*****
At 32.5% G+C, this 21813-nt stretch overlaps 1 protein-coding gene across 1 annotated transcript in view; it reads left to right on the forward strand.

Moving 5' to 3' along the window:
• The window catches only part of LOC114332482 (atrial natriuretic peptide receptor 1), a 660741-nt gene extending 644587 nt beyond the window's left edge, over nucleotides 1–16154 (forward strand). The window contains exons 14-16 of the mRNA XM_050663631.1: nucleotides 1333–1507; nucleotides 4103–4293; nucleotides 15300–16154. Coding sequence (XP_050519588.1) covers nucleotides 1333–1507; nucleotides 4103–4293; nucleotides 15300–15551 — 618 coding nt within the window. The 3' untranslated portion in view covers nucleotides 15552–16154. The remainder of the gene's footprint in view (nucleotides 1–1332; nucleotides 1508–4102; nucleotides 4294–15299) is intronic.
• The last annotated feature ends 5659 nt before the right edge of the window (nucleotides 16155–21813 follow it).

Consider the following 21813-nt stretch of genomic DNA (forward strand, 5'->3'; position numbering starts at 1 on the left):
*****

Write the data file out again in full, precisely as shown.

At 32.5% G+C, this 21813-nt stretch overlaps 1 protein-coding gene across 1 annotated transcript in view; it reads left to right on the forward strand.

Moving 5' to 3' along the window:
• The window catches only part of LOC114332482 (atrial natriuretic peptide receptor 1), a 660741-nt gene extending 644587 nt beyond the window's left edge, over nucleotides 1–16154 (forward strand). The window contains exons 14-16 of the mRNA XM_050663631.1: nucleotides 1333–1507; nucleotides 4103–4293; nucleotides 15300–16154. Coding sequence (XP_050519588.1) covers nucleotides 1333–1507; nucleotides 4103–4293; nucleotides 15300–15551 — 618 coding nt within the window. The 3' untranslated portion in view covers nucleotides 15552–16154. The remainder of the gene's footprint in view (nucleotides 1–1332; nucleotides 1508–4102; nucleotides 4294–15299) is intronic.
• The last annotated feature ends 5659 nt before the right edge of the window (nucleotides 16155–21813 follow it).

Consider the following 21813-nt stretch of genomic DNA (forward strand, 5'->3'; position numbering starts at 1 on the left):